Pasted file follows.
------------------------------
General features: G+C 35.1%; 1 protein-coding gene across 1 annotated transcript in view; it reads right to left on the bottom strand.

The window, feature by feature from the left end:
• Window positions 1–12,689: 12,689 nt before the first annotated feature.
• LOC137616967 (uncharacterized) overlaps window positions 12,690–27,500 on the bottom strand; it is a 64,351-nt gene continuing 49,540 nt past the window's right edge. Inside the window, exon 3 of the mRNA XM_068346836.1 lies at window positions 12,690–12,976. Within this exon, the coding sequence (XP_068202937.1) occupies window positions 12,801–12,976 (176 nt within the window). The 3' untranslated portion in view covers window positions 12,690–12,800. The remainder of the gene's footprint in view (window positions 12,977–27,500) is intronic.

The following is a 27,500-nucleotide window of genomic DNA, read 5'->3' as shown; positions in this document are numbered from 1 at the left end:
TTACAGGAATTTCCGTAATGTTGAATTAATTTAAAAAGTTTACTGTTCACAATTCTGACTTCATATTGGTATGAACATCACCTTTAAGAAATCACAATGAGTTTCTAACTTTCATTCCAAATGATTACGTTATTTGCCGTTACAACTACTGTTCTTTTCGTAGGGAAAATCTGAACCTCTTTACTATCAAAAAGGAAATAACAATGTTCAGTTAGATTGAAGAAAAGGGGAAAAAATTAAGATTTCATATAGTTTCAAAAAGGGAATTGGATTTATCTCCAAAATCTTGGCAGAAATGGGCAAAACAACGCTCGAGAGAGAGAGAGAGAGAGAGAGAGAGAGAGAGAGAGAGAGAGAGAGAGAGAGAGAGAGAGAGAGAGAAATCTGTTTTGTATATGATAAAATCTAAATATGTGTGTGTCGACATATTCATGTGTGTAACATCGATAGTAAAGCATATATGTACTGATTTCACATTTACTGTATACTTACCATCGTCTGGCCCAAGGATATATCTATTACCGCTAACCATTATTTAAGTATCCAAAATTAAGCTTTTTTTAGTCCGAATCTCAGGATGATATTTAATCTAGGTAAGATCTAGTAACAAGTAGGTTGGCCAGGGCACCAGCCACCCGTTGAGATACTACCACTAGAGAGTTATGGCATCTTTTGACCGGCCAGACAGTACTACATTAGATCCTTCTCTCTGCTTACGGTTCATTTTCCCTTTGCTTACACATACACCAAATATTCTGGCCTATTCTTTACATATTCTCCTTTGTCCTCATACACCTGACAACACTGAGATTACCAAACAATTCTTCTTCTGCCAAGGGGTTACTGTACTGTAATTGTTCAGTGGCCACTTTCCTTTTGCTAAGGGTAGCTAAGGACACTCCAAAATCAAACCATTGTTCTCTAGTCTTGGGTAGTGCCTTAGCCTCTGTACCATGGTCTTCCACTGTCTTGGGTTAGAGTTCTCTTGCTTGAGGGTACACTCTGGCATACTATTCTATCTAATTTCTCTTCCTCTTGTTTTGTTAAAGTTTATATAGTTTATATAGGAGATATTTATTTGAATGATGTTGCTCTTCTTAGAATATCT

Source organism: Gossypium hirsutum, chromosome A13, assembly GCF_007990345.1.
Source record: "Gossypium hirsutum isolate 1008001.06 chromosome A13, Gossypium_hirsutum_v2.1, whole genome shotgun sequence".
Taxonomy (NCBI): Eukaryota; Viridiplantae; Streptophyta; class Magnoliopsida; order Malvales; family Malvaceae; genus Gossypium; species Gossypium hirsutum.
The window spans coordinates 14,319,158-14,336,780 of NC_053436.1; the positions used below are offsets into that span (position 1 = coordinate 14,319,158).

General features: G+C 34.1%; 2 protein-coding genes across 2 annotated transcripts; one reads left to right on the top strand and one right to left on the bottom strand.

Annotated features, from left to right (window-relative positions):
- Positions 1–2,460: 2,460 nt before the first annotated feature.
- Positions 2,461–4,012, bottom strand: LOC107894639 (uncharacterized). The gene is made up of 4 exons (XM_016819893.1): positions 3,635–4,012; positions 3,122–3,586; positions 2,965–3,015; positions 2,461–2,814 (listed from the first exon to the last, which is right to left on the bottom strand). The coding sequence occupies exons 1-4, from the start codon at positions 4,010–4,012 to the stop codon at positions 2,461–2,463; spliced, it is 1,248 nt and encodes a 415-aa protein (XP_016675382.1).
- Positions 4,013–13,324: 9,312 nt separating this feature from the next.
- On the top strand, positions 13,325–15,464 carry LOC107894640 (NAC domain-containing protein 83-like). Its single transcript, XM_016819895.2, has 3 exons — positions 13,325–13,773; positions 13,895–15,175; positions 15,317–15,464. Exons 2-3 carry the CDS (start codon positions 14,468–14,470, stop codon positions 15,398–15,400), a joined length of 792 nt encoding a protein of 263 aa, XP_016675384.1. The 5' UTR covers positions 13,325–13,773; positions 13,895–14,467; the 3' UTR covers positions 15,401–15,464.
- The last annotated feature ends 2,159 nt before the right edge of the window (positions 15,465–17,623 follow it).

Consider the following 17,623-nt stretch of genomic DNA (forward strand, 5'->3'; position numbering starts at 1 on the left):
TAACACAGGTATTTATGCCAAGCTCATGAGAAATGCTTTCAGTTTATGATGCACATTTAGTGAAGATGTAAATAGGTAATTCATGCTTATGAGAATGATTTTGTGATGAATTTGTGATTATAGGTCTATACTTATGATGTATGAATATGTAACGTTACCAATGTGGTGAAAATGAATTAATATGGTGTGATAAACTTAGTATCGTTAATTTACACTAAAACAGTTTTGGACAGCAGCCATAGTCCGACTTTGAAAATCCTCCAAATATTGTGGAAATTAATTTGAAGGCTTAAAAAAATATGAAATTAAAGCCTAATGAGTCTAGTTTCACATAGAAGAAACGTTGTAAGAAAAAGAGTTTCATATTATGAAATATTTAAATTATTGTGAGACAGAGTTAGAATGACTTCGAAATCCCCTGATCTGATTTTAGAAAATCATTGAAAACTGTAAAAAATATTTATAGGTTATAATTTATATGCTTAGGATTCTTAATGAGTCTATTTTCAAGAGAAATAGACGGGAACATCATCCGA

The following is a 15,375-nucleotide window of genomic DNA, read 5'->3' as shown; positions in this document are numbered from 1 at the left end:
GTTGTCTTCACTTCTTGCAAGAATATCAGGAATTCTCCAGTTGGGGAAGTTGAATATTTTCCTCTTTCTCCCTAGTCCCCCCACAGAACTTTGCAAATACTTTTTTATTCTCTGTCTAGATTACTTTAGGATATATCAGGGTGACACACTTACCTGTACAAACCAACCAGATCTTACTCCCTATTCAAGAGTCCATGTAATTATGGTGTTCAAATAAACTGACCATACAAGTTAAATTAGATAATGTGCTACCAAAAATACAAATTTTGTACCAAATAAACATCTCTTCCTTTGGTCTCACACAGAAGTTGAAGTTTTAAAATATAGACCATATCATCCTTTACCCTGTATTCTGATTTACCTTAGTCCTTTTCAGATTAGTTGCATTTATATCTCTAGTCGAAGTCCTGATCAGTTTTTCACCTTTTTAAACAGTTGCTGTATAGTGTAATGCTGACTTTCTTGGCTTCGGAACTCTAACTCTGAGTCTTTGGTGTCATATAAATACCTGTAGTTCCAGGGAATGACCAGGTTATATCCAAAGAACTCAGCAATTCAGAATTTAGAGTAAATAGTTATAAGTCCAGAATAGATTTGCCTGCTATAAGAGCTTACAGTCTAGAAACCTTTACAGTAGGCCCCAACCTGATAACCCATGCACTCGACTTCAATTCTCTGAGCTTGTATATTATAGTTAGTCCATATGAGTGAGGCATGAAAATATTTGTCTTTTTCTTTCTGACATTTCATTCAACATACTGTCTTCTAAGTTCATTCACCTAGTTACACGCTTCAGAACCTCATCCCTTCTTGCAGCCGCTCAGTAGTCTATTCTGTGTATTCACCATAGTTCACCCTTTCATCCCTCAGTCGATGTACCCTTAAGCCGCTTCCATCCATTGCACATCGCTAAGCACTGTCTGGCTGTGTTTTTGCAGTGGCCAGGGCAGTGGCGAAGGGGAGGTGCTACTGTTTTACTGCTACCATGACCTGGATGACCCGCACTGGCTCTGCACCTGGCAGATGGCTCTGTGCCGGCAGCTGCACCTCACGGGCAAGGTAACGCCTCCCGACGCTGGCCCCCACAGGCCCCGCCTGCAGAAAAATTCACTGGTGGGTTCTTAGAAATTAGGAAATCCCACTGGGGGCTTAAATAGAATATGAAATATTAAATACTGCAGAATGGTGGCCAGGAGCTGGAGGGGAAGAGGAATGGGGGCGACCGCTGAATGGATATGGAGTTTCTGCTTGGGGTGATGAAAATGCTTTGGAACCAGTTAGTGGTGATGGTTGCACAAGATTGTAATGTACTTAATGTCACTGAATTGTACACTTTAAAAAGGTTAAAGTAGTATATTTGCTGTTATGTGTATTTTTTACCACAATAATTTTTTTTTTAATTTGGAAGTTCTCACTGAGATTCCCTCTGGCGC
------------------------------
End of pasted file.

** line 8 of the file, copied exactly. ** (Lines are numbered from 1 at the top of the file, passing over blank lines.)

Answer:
Source record: "Gossypium hirsutum isolate 1008001.06 chromosome A13, Gossypium_hirsutum_v2.1, whole genome shotgun sequence".